Comic book artist George Pérez(1954-2022) is not as famous as James Whistler, Georgia O’Keefe, and Howard Pyle, but that may be about to change.

George was respected by fans and his colleagues for his artistic talent and loved by fandom for his jovial personality. Now, in 2024, he is being honored by his nation. George is now included in the Smithsonian’s National Portrait Gallery.

George is the first comic book artist to be honored in this way by the National Portrait Gallery. Several of DC staffer Steve Cook’s photographs of George are now on display, including this photo of George taken shortly before his death, depicting him as an angel.

{photo credit Steve Cook}

Between 1983 and 1987, George Pérez won several Comic Buyers Guide Fan Awards:

  • In 2022, Pérez was awarded the Inkwell Awards Stacey Aragon Special Recognition Award (SASRA) for his lifetime achievement in inking. In 1979 he won the Eagle Award for Best Continued Work for Avengers #167–168 and #170–177,
  • In 1980 Pérez on the Eagle Award for Best Comic book Cover for Avengers #185.
  • In 1983 he won an Inkpot Award.
  • In 1986 he won another Eagle Award for Favorite Artist (Penciller).
  • In 2017, he was inducted into the Will Eisner Hall of Fame.

George worked for both Marvel and DC over the years and drew nearly every major superhero in existence. He co-created White Tiger, the first Puerto Rican superhero, with Bill Mantlo and co-created the New Teen Titans with Marv Wolfman.

Andrew Farago of ComicsBeat.com said : “As notable as Pérez is for his artistic contributions to the comic book medium, the love held for him by everyone in the comic community is unequaled. He has been universally known to all as one of the kindest, most generous people to ever grace the comic book industry. For 15 years, Pérez served as a founding board member and an enthusiastic fundraiser for The Hero Initiative, a non-profit organization that provides financial assistance for comic industry professionals in need. Through his appearances at comic book conventions worldwide, the tireless ambassador of comics personally raised hundreds of thousands of dollars to provide vital financial support to his friends and colleagues in their time of need. “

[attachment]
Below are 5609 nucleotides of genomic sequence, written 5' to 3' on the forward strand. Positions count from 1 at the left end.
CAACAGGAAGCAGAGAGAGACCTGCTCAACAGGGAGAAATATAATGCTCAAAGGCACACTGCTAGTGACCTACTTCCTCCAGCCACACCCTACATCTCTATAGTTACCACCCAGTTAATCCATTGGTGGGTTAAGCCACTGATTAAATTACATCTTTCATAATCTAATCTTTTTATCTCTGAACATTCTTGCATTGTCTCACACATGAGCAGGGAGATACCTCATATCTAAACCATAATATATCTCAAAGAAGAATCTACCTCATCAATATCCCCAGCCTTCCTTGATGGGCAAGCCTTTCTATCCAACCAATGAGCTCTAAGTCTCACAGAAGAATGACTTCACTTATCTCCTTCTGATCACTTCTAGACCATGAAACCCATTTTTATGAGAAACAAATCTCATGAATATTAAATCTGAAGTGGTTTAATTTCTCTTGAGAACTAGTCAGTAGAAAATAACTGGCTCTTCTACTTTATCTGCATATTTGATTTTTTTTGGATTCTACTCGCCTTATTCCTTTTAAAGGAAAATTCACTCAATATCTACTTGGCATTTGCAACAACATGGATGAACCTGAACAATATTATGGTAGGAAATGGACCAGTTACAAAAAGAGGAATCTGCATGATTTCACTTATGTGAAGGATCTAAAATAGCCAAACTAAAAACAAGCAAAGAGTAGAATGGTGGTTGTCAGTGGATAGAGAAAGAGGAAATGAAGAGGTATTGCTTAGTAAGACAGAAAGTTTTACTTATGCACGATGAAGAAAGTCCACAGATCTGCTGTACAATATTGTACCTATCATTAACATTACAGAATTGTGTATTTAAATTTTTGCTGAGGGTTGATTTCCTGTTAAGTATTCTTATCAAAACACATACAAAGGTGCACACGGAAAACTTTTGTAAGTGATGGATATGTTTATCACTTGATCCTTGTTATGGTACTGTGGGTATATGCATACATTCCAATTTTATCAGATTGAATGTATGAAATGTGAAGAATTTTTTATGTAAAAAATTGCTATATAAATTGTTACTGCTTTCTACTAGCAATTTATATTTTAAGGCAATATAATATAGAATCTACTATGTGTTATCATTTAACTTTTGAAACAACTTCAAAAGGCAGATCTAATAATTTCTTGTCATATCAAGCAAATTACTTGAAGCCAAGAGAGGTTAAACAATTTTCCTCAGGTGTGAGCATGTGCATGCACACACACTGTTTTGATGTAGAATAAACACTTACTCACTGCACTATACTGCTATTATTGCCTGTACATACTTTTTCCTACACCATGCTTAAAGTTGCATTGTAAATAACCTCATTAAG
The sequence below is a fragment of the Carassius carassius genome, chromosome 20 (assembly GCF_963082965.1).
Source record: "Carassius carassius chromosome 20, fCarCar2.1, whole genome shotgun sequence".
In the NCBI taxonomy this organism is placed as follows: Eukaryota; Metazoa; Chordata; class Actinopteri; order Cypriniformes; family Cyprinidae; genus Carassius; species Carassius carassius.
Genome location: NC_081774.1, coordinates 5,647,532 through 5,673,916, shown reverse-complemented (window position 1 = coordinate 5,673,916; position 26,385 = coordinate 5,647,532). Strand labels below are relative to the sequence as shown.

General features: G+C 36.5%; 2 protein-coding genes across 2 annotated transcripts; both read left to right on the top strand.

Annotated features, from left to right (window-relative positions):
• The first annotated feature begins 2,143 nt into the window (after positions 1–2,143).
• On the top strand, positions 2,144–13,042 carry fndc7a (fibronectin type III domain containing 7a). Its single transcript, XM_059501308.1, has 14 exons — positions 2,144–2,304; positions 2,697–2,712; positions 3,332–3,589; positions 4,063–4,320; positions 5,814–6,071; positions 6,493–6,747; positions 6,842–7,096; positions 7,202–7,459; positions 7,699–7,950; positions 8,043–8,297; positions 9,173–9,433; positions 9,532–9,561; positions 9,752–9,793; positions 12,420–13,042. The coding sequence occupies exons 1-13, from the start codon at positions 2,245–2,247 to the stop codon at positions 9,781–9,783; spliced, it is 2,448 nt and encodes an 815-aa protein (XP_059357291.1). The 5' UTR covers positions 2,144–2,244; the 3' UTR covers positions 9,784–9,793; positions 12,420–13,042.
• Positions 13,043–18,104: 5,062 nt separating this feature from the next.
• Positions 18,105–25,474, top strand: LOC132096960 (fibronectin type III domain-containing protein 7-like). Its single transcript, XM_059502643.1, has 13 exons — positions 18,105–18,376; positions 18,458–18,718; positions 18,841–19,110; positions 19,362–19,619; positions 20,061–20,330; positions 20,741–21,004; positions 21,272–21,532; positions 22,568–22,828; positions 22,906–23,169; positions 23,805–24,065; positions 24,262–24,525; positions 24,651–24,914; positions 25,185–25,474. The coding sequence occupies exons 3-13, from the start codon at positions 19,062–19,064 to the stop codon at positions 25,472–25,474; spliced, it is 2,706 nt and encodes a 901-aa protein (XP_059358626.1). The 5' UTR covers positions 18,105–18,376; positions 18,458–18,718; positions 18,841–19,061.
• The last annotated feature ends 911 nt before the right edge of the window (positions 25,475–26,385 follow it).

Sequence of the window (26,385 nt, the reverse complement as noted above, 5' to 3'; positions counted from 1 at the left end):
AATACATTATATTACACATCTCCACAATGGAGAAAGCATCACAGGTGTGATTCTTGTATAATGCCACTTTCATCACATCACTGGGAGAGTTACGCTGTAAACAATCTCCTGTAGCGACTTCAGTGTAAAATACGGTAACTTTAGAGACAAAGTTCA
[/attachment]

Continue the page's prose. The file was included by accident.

The National Portrait Gallery was authorized and founded by Congress in 1962 with the mission to acquire and display portraits of individuals who have made significant contributions to the history, development, and culture of the people of the United States. Today, the Smithsonian’s National Portrait Gallery continues to narrate the multi-faceted and ever-changing story of America through the individuals who have shaped its culture. Through the visual arts, performing arts, and new media, the Portrait Gallery presents poets and presidents, visionaries and villains, actors and activists whose lives form our national identity.

More of the portraits can be seen in the National Portrait Gallery’s archives

{photo credit Steve Cook}

My distinguished colleague, Andrew Farago of Comics.Beat.com called George “an American icon.” I cannot disagree with him.

Susan Macdonald
Susan Macdonald

Susan Macdonald is the author of the children’s book “R is for Renaissance Faire”, as well as 26 short stories, mostly fantasy in “Alternative Truths”, “Swords and Sorceress ”, Swords &Sorceries Vols. 1, 2, & 5, “Cat Tails” “Under Western Stars”, and “Knee-High Drummond and the Durango Kid”. Her articles have appeared on SCIFI.radio’s web site, in The Inquisitr, and in The Millington Star. She enjoys Renaissance Faires (see book above), science fiction conventions,  Highland Games, and Native American pow-wows.